U.N. Study: Brazilians Worst Abusers of Diet Pills


 
1.2k
Shares
 

BRASILIA - Brazilians are the world's worst abusers of diet pills and the biggest producers of two potentially dangerous weight-loss drugs, according to a study by the International Narcotics Control Board (INCB).

According to the study, the per-capital consumption of anorectics, or diet drugs, is almost forty percent higher in Brazil than in the United States.

Rounding out the top five are: Argentina, South Korea, the United States and Singapore.

According to INCB President, Philip Emafo, "Anorectics are being used indiscriminately to feed the slimming obsession that affects some societies. Effective intervention by local competent authorities is a must."

The INCB study was issued only three months after the death of 21-year-old Brazilian model Ana Carolina Resto, who died of complications from the eating disorder anorexia.  Her death shocked Brazilians and renewed a global debate over the ethics of using super-slim models in the fashion industry.

Super slim is considered to be fashionable in Brazil, which is known for its sexuality and fashionably non-existent swimwear.  Many top models come from Brazil, including super-model Gisele Bundchen, whose international success has inspired many young teens from all classes to be super slim.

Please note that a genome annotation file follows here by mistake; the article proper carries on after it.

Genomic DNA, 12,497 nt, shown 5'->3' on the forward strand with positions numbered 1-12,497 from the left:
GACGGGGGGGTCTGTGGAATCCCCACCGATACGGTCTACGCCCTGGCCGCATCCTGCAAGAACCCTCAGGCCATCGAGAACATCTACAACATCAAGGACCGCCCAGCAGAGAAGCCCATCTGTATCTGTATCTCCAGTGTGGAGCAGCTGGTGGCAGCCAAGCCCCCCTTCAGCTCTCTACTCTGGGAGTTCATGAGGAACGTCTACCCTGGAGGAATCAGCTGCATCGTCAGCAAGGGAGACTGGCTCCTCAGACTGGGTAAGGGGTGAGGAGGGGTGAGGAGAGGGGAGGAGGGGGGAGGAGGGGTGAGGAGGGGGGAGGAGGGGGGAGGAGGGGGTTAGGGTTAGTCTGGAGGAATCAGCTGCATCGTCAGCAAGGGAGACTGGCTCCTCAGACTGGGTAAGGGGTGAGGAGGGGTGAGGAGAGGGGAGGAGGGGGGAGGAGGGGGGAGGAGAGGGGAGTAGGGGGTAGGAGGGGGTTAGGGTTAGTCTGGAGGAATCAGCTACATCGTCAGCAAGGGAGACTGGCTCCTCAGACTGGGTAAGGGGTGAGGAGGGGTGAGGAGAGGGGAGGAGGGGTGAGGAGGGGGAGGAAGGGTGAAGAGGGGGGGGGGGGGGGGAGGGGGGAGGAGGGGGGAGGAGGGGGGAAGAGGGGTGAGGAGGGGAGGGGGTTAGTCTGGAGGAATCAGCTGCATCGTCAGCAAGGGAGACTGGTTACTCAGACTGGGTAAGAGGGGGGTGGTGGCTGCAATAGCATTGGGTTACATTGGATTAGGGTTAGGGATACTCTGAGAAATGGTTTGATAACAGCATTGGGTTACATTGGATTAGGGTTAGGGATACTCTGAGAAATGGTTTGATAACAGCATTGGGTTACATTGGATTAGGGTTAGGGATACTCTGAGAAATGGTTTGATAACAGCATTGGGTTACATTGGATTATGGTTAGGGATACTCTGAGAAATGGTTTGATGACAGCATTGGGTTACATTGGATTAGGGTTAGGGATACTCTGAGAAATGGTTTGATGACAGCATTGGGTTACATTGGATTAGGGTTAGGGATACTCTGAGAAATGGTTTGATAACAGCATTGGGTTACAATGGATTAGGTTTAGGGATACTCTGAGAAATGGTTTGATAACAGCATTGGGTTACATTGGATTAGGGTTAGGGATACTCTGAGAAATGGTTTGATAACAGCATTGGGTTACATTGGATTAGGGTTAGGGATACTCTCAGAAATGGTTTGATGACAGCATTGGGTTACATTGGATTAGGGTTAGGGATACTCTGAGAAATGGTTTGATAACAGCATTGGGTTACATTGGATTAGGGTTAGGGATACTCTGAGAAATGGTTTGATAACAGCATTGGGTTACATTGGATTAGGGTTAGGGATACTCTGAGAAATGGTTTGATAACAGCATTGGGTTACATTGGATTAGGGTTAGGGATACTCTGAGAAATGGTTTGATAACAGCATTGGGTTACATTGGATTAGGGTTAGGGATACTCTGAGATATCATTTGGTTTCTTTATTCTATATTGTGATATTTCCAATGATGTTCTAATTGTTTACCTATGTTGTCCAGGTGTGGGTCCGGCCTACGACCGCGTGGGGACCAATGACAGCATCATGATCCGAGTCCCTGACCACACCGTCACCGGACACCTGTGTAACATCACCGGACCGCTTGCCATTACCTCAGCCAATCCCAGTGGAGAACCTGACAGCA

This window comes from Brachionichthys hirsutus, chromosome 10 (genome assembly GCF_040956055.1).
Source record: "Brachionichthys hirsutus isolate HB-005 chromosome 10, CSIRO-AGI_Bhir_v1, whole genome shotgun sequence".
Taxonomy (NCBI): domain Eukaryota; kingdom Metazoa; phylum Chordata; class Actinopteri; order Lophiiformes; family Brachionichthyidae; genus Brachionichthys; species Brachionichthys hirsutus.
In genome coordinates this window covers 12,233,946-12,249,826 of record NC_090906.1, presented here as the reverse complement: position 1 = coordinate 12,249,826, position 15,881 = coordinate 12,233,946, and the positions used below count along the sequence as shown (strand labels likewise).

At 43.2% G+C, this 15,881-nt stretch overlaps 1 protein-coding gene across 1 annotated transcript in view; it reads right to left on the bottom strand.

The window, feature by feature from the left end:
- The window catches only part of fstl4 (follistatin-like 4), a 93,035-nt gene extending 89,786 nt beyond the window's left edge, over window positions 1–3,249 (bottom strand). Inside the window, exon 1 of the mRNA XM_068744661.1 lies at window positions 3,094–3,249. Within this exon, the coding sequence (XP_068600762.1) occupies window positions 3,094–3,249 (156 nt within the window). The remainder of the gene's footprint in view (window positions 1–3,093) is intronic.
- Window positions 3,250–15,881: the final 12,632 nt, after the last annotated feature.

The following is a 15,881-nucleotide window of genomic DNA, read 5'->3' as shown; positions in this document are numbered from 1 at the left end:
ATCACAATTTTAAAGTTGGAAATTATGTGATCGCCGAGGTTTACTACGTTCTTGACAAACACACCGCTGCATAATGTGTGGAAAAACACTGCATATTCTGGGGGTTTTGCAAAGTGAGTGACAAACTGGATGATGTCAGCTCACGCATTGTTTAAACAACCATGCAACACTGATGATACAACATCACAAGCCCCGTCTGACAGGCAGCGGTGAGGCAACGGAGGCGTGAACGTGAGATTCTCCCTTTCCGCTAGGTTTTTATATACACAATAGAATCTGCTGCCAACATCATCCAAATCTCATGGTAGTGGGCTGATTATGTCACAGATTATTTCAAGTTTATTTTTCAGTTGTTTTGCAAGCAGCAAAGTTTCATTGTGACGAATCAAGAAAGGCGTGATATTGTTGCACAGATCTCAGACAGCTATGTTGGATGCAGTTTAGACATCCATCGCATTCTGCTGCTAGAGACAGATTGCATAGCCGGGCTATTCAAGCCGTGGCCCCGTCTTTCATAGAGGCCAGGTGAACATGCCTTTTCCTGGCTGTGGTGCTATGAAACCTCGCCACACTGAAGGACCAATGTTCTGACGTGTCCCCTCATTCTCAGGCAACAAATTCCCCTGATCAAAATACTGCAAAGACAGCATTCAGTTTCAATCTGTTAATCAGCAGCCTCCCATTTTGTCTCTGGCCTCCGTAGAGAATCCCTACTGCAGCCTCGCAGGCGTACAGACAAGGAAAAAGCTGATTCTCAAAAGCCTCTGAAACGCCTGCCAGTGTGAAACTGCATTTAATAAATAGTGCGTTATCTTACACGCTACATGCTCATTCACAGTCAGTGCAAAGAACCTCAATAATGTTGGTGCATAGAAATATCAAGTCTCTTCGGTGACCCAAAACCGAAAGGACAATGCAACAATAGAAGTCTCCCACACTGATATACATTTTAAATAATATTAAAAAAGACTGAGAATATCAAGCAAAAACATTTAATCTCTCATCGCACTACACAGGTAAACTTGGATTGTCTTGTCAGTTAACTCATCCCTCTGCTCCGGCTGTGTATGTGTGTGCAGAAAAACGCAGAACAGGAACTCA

Resto weighed just 88 pounds (40 kg), the normal body weight for a 12-year-old, when she died. Her death followed the collapse and fatal heart failure of Uruguayan supermodel Luisel Ramos during a fashion show in Montevideo.

The INCB said Brazil was the world's largest producer of two of the most widely used anorectics, fenproporex and amfepramone, which are widely used in Brazil. Anorectics can cause panic, aggression, hallucinations, convulsions, coma and death when used to excess.

Last year, the U.S. FDA warned consumers to avoid the Brazilian diet pills Herb thin and Emagrece Sim, after they were found to contain certain controlled substances, including the active ingredient in the anti-depressant Prozac.



 
1.2k
Shares
 

Articles in this issue:

Masthead

  • Masthead

    Editor-in Chief:
    Kirsten Nicole

    Editorial Staff:
    Kirsten Nicole
    Stan Kenyon
    Robyn Bowman
    Kimberly McNabb
    Lisa Gordon
    Stephanie Robinson

    Contributors:
    Kirsten Nicole
    Stan Kenyon
    Liz Di Bernardo
    Cris Lobato
    Elisa Howard
    Susan Cramer

Leave a Comment

Please keep in mind that all comments are moderated. Please do not use a spam keyword or a domain as your name, or else it will be deleted. Let's have a personal and meaningful conversation instead. Thanks for your comments!

Image Captcha